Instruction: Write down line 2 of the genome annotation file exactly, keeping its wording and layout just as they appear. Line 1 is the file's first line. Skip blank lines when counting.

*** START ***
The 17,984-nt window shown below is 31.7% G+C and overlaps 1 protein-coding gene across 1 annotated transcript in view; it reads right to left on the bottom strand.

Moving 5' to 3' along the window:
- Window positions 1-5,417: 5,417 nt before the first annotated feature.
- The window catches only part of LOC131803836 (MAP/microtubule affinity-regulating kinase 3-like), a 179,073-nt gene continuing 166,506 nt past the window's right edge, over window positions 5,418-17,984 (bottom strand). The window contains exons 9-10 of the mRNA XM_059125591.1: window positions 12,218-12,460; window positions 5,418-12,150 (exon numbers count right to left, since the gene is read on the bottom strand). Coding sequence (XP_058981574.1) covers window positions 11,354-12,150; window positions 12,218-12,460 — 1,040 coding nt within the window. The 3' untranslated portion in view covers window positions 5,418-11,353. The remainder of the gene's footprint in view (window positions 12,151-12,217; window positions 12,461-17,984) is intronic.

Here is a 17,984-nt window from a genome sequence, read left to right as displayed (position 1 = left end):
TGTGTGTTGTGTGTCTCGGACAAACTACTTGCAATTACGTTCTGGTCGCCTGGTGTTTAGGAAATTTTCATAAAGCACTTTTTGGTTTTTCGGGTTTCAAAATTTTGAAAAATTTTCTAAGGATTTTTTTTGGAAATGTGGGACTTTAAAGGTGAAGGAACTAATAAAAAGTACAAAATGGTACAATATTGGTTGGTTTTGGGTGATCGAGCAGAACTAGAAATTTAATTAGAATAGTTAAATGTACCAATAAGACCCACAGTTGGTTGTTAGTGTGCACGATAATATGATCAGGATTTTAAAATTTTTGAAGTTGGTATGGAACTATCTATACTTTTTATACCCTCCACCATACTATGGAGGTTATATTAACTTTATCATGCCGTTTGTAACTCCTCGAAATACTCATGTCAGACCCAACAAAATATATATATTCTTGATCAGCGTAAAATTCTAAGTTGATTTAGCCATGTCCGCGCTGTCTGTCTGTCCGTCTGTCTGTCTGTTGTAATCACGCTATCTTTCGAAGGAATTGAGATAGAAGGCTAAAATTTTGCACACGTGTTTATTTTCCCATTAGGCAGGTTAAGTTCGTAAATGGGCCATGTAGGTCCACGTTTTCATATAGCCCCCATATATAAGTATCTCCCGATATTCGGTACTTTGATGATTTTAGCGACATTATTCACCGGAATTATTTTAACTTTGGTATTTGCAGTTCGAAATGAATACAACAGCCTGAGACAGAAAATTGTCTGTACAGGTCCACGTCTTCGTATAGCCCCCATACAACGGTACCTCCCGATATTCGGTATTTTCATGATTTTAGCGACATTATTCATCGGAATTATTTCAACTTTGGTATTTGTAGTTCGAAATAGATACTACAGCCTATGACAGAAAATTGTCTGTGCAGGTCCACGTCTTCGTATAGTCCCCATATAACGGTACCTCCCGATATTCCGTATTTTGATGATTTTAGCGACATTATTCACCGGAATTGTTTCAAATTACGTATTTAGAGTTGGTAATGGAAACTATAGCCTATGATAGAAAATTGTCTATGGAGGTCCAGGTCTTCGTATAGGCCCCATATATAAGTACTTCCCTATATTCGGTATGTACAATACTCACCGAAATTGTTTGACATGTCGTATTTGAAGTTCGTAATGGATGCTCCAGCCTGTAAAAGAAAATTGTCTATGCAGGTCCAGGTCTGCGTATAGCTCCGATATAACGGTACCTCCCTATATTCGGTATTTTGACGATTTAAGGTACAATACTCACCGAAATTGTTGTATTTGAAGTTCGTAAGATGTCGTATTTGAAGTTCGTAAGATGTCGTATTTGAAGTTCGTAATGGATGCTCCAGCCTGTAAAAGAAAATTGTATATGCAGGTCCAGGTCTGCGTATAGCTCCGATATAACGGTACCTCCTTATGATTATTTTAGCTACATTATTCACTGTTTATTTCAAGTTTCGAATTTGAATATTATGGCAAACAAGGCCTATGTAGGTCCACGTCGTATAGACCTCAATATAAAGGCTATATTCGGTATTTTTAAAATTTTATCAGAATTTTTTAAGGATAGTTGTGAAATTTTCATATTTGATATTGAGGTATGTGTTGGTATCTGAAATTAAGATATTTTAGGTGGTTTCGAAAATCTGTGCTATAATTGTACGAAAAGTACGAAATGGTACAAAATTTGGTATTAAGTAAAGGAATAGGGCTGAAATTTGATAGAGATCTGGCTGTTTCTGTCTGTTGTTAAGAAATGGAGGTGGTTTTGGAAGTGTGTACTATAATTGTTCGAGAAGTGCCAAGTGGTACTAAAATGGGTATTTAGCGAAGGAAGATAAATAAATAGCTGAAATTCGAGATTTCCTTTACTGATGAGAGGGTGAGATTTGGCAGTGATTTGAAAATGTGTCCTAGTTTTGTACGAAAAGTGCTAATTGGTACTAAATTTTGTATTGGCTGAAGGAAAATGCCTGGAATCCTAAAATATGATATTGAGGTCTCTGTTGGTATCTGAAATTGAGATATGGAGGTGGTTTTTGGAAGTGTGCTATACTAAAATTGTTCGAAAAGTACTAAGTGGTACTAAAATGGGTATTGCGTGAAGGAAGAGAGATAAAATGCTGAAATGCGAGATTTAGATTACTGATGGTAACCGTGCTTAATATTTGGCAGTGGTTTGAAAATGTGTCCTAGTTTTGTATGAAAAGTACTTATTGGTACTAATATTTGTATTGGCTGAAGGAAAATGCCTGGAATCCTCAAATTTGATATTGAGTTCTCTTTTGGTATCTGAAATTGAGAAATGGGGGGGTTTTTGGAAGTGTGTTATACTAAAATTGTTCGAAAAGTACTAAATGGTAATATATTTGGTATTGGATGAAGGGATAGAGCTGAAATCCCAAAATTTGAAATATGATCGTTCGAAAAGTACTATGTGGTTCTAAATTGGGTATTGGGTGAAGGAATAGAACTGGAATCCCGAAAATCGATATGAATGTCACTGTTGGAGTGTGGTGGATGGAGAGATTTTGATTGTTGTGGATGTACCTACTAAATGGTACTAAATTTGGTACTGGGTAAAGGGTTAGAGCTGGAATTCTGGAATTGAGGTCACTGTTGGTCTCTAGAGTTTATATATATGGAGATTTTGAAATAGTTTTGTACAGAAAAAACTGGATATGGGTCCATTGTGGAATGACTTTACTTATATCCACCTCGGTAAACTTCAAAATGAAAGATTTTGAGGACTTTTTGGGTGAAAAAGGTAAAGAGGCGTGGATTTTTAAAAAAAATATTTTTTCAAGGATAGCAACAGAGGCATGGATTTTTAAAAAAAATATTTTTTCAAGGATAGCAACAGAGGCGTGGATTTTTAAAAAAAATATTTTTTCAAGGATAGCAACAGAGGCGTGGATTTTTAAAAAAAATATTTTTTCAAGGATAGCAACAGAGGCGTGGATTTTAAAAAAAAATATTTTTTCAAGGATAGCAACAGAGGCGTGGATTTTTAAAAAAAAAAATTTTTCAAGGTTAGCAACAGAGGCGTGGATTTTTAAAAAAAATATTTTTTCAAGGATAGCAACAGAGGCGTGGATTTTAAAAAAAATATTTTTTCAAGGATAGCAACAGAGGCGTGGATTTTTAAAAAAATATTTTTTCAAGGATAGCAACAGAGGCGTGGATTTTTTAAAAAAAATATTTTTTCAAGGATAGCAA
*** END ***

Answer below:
Moving 5' to 3' along the window: